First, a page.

It is possible to buy titanium frames cheaply online, but you’ll miss out on all those custom touches and you won’t have a chance to inspect the quality of the welds before you lay down your cash. Not only that, but working with a local frame builder means buying one bike that will last longer, be shipped a shorter distance, and not end up in a landfill in a few years. It’s a considerably more sustainable option with a much shorter supply-chain than carbon or imported frames.
Buying a forever bike means sticking with a forever geometry. This is where an experienced frame builder can help, by talking through where you ride, your riding style, size, and goals, they can help you pick out a frame geometry that is perfectly suited to you and that you’ll enjoy riding so much you won’t want to try the latest trend every other year. Titanium builders are not constrained by the massive sunk costs of making molds that constrain carbon frames to one geometry for several product years. This means that brands like Sage—who offers three different hardtails—have a perfect bike for almost anyone even though they are by no means a mass production outfit. If they don’t have one in their line, give them a call and they’ll make you one that suits your tastes.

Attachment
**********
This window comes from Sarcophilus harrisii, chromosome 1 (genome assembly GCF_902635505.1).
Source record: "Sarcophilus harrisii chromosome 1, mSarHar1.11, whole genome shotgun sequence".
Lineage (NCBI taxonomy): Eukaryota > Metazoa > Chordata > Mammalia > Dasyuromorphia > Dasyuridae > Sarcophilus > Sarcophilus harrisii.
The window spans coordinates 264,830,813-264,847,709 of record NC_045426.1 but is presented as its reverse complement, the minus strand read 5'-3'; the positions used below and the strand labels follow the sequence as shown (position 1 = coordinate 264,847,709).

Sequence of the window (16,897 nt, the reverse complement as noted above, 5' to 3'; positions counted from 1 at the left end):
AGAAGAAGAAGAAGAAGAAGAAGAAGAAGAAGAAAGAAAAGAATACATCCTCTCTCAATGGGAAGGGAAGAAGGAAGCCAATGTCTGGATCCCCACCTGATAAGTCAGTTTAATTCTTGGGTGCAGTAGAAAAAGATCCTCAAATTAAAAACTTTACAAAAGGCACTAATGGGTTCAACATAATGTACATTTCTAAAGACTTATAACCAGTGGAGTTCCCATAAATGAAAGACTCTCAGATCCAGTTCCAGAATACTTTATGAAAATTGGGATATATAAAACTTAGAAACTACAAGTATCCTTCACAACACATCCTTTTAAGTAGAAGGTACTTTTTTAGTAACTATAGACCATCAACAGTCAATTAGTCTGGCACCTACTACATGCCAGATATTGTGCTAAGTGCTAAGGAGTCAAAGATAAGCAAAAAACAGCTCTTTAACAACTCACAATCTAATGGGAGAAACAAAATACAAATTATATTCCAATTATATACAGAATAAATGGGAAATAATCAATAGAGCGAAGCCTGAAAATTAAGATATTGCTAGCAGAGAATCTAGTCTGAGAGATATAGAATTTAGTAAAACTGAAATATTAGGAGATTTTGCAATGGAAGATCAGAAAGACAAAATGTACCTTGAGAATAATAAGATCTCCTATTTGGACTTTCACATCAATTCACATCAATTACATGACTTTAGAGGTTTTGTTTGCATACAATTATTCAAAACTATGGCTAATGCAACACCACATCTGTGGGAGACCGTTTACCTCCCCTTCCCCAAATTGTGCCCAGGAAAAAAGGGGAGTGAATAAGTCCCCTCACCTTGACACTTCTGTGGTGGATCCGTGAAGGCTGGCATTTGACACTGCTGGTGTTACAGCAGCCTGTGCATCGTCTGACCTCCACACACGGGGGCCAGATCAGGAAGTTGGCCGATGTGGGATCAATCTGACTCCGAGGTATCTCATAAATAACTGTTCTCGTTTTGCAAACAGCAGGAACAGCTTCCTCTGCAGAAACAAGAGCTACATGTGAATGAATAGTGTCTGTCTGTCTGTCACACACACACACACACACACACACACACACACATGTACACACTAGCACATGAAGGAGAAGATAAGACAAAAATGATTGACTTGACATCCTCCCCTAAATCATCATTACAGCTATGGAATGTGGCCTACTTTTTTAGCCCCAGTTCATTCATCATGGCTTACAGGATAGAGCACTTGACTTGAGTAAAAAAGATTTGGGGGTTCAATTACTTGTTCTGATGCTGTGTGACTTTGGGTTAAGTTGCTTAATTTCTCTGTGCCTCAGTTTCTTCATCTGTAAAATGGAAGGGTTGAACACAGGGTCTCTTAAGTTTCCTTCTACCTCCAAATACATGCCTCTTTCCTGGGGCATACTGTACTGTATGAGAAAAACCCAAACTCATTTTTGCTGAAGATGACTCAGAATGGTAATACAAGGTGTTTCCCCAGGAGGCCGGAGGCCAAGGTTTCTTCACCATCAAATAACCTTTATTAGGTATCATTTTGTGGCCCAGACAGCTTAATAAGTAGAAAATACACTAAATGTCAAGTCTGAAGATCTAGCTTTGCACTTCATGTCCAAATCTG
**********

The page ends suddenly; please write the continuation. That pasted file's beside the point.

I rode titanium bikes across Mexico, around Rwanda, and all over my local trail network last year. At nearly every trailhead, people asked me questions about my bike, and they kept doing so all year. That doesn’t happen on even the latest carbon hardtail, the buzz goes away once something new from another brand drops a month after your bike is released. I’m not alone in this assumption either, indeed I think the majority of my bike industry friends own titanium bikes. When you get to ride a lot of bikes, you get to know what you like, and when you know what you like you want to have it forever, and that’s when a titanium bike is for you.
Want to learn more about the versatility of titanium? Check out Sagetitanium.com for more information.